Grand Rapids, Michigan
Through a mixture of lectures and Socratic discussions, participants will focus on the moral, political, and economic thought of the great German sociologist and political theorist Max Weber. Along with the faculty, graduate students will analyze Weber’s writings on religion and capitalism, bureaucracy and institutions, and the power of politics and science in modernity. Weber characterized western modernity by the increasing rationalization of political institutions and patterns of life. The effect was an impersonal coercion over the lives of individuals by government and the market that threatened the freedom of persons and also robbed democratic life of humane meaning. The growth of bureaucratic control was, Weber contended, rendered even more problematic by the loss of religious faith and the existential strength this had engendered. Weber was skeptical about the possibility that these trends could be reversed, but he sought to understand how freedom and personal dignity might be preserved in an environment of impersonal control and bureaucracy. Moreover, certain authoritarian tendencies present in modern institutions that Weber identified have carried forward to present day. Thus, a careful study of his writings will help provide a foundational understanding of the rationalist processes that inform many modern economic and political institutions.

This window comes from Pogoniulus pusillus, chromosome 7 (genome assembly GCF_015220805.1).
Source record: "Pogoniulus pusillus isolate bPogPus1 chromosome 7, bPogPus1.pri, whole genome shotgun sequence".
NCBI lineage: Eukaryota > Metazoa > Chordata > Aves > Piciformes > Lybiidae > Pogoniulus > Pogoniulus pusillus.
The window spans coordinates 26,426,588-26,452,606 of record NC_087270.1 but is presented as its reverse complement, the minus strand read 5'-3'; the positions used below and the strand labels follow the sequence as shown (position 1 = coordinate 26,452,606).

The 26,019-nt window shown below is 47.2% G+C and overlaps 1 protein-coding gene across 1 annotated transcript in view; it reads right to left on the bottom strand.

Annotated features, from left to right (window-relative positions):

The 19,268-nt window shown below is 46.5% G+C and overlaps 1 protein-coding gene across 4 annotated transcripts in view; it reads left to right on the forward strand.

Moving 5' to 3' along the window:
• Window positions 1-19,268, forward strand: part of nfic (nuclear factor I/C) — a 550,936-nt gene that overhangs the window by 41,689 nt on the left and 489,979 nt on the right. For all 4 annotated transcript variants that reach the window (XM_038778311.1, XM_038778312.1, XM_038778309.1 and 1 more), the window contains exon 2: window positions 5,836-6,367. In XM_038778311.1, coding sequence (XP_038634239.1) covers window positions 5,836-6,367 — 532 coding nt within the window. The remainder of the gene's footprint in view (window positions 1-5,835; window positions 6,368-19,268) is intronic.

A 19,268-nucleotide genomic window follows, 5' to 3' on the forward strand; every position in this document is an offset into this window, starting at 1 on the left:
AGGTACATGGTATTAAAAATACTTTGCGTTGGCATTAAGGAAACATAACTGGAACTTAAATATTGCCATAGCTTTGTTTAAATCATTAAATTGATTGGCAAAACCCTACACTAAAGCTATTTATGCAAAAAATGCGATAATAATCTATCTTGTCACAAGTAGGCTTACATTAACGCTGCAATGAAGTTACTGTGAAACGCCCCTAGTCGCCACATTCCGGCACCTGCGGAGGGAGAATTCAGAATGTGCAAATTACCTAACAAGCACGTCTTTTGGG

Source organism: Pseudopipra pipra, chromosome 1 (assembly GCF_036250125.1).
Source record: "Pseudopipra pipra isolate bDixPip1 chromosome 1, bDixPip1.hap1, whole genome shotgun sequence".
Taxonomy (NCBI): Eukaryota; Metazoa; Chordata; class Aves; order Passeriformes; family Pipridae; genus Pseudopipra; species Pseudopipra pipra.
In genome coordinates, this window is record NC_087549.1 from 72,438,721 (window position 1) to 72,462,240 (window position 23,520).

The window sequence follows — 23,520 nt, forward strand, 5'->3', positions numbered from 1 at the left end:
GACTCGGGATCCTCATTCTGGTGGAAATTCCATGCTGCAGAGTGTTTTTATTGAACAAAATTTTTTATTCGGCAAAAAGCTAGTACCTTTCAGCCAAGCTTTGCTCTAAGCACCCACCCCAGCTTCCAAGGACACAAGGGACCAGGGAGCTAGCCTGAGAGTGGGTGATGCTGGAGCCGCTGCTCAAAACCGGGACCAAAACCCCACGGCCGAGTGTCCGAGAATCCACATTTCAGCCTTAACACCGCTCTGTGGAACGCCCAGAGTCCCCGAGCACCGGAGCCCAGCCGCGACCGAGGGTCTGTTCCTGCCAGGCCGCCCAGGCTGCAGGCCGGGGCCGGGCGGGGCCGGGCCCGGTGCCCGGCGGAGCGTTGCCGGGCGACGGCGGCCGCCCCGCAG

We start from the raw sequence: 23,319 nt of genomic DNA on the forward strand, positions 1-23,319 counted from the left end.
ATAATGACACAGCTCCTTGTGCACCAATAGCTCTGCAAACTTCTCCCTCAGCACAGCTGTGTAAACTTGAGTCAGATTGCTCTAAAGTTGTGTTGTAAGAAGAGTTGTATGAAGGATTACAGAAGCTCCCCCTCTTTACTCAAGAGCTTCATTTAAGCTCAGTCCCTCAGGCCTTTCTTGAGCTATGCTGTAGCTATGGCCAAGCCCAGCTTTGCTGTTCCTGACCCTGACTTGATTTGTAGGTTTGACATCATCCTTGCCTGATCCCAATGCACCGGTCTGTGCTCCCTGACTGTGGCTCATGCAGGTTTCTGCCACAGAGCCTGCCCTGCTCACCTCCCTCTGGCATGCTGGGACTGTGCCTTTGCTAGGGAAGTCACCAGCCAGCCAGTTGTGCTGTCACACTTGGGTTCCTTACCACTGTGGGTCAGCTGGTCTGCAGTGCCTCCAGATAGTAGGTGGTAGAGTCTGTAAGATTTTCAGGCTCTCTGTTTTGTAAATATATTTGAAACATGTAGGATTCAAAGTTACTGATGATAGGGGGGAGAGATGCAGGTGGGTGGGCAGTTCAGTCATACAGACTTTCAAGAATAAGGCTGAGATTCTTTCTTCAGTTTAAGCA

This conference, co-sponsored by Liberty Fund, Inc., is part of the Liberty and Markets series.
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